The Lord be with you…..and with your spirit…..I was back to age twelve again last week, when I heard those words on BBC television. The Pope, who was on a state visit to England and Scotland was celebrating Mass in London. Before that he had already met the Queen, toured Edinburgh in his popemobile and done a gig in a park in Glasgow. Two things were on Benedict XVI’s mind: how to silence the ever louder protests against the way the Vatican has failed to deal with the burgeoning scandal of clerical child abuse and, even more urgently, how to stem the tide of -what he called- “the aggressive secularization of society”. Having done little or nothing to bring the seemingly endless procession of frocked child rapists to justice (another man would have handed them all over to the police) not much remained for him but to apologize and express regret. And apologize again and express even more regret. It didn’t take too long before Britain and the watching world (except the Catholics, obviously) were heartily sick of the gushing contrition and remorse that remained so stubbornly devoid of positive action. In any other walk of life child abusers are dealt with very severely, both inside and outside the courts, losing their jobs, marriages, freedom and possibly even their very lives. But not in the Roman Catholic Church.
No, the miscreants who really push this Pope’s endurance to the limits are of a different type. They include, apart from homosexuals and women seeking to join the ministry, the current crop of outspoken god-deniers. It’s true, of course, that after many years of unbelieving in anonymity, atheists are at last showing their colours and trumpeting their views. To my mind it’s a welcome antidote to the mindless, spineless, unquestioning submission to religious indoctrination that is the lifeblood of the monotheistic faiths. Had their churches and their coffers been fuller, what would have been the chance of the Archbishop of Canterbury, the Pope and the Chief Rabbi standing shoulder to shoulder on a dais, fulminating against a small, albeit vocal, bunch of freethinkers who prefer the illuminating power of reason, scientific evidence and discovery to the sensory deprivation, guilt and vain hope of future reward that come with blind faith? None whatsoever. They hate each other far more than they fear Dawkins. But needs must: bums in pews and pennies on the collection plate will keep the circus going. They’ve got to hang together lest, at some future time when the minds of the faithful have finally been set free, they’ll be made to hang separately. Metaphorically speaking, of course: atheists have no need to resort to any kind of violence, sexual or otherwise.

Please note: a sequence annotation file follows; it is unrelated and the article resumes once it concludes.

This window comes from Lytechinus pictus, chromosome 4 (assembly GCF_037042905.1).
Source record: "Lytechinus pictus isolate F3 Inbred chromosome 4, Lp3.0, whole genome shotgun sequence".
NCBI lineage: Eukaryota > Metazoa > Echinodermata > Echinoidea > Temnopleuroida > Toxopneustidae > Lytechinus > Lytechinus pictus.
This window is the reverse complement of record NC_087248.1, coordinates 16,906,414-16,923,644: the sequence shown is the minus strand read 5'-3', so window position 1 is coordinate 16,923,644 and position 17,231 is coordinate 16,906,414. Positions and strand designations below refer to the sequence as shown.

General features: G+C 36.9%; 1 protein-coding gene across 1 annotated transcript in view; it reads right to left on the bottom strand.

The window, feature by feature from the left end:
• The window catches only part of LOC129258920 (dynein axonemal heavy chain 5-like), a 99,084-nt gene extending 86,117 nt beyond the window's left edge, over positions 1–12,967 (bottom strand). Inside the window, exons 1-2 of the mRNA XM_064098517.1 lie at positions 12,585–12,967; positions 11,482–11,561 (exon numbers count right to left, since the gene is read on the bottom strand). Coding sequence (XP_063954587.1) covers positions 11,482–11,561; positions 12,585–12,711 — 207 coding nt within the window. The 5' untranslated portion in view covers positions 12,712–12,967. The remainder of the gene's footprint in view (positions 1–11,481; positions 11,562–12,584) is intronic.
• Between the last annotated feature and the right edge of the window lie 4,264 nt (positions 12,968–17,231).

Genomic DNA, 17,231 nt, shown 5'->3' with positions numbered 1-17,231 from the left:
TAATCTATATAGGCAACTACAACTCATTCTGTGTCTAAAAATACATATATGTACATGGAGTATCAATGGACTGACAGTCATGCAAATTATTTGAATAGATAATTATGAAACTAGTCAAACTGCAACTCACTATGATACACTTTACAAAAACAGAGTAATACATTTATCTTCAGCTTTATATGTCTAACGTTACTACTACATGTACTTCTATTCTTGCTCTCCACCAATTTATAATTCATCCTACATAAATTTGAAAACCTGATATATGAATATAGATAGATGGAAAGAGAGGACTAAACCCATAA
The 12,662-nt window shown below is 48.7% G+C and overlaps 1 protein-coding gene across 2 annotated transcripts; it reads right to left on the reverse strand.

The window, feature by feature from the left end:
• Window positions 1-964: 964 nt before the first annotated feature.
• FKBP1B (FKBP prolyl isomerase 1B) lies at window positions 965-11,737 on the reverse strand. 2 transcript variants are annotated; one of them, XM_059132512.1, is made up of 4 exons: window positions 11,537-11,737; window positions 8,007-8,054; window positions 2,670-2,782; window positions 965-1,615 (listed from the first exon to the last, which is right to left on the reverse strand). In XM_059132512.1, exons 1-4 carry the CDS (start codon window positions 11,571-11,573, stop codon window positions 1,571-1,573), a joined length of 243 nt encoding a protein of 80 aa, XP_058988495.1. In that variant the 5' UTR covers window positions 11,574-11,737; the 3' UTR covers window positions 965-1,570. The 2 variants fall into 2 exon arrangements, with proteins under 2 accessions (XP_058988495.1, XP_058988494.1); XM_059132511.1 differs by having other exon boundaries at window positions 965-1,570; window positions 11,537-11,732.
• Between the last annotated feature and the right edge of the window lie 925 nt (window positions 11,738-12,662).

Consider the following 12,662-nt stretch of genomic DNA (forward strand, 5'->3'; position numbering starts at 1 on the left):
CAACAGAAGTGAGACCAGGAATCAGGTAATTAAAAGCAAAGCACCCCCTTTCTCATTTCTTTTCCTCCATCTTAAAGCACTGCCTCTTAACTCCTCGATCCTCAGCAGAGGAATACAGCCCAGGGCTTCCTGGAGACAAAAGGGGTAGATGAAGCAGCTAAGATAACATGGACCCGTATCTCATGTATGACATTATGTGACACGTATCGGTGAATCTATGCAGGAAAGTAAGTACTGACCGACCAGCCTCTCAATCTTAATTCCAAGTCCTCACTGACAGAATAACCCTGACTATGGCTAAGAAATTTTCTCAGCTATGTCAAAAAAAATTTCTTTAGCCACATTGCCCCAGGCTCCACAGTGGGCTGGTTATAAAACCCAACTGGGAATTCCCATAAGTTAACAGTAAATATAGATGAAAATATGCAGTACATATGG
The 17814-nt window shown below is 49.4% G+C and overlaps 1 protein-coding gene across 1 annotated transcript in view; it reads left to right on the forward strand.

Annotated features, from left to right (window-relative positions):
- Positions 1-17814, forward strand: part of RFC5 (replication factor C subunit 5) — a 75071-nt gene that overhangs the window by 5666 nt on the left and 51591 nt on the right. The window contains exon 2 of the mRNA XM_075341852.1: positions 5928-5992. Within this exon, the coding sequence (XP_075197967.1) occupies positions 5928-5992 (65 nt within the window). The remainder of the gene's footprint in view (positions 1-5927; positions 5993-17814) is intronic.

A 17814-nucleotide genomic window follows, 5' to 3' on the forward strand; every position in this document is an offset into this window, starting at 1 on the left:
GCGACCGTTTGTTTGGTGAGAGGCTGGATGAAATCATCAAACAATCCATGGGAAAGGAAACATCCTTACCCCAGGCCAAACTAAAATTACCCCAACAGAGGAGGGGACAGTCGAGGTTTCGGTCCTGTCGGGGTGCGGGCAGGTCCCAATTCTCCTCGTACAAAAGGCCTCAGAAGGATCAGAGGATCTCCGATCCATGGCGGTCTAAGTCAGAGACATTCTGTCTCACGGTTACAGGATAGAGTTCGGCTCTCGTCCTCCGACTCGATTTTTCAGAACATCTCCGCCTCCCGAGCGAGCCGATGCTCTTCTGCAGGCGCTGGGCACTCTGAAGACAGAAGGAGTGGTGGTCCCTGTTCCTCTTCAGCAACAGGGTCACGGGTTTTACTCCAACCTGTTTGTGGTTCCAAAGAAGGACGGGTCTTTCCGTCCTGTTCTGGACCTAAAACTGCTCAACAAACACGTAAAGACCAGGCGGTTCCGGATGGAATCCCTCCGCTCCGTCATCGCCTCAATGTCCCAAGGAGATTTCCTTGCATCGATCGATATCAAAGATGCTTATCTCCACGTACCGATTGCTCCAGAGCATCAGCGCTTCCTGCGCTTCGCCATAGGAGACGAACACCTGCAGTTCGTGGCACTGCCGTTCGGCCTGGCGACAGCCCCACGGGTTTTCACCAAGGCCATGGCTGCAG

Still, one niggly thought remains. Dawkins recently embossed a London bus with the slogan: There Probably Is No God – So Stop Worrying And Enjoy Your Life. Could it be that the child abusing clerics have known this for a long time already?